Okay, as is so often the case with my walks, it's perhaps not a town to promise much. But of course it's stuffed full of stories. I managed to fit in Saxon Chieftains, Duncan Edwards, a couple of breweries, the inventor of Oxygen and Laurel & Hardy. The group were fun and it even stayed dry.
Unfortunately - and there's no escaping this - it was a terribly depressing place to be. The town just looks so drab. Discount shops, messy signs, litter, broken statues and just a sense of being second rate were everywhere. Beattie's, its last department store and now part of the House of Fraser Group, is closing down. The phrase "last nail in the coffin" keeps coming to mind.
Few towns' fall from grace has been as spectacular as that of Dudley. A combination of a more mobile population and the opening of the Merry Hill Shopping Centre conspired to rob the place of all but its most poverty-stricken shoppers. Yes, I realise that that sounds very snobbish. But poorer shoppers don't spend much and it puts the town into a downward spiral from which I can't easily see an escape.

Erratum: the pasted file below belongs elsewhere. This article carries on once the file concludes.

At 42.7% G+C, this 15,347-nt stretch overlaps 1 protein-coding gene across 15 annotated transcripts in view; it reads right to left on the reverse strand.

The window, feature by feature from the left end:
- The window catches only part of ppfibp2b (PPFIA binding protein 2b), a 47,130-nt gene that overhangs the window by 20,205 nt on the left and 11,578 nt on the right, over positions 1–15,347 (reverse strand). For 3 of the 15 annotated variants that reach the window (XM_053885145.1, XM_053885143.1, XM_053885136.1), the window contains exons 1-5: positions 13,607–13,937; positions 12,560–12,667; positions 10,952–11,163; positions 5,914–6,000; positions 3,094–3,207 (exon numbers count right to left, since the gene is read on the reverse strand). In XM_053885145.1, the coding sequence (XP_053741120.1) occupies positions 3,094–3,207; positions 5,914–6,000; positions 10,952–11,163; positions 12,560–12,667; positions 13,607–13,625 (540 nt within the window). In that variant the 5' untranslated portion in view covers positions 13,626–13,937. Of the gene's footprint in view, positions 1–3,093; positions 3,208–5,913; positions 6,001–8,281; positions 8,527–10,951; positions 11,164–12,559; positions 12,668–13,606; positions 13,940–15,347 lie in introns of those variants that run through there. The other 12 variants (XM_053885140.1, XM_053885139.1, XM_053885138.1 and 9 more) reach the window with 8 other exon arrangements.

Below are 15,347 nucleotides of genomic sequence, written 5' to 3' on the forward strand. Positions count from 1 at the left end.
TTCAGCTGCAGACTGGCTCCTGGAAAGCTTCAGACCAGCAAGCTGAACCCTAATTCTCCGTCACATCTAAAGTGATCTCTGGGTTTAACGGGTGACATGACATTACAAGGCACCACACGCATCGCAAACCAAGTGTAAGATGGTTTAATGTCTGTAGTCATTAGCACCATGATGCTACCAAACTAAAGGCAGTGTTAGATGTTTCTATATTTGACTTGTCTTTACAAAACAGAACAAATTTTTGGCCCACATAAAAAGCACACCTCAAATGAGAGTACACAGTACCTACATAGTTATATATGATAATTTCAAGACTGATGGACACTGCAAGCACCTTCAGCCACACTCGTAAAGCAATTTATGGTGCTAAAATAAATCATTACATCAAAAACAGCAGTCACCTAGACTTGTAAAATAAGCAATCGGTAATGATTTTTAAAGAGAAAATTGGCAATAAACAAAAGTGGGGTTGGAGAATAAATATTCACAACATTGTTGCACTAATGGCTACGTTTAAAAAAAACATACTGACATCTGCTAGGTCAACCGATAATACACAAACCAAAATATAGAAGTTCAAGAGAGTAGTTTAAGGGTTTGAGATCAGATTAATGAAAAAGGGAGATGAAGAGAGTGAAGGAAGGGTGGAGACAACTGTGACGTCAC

Certainly, Dudley has a heritage background unmatched in the industrial West Midlands. The view of the Castle on its dramatic hilltop which appear unexpectedly between buildings are a joy to behold. But the heritage industry is hampered by the general grottiness of the place and nice views alone don't generate money.
I've spent years trying to talk up the West Midlands, for much of that time in a professional capacity and it's an honour to do so. I've enjoyed showing people the most unpromising towns and taken great pleasure from seeing the looks of surprise on their faces as you make them interested in Bilston, Halesowen, Wednesbury or Tipton.
But for some reason today in Dudley, I had a little twinge that I was wasting my time.
I hope it's a passing phase and I'll be enthusing about the place here very soon. I hope so. But don't take any bets just yet.......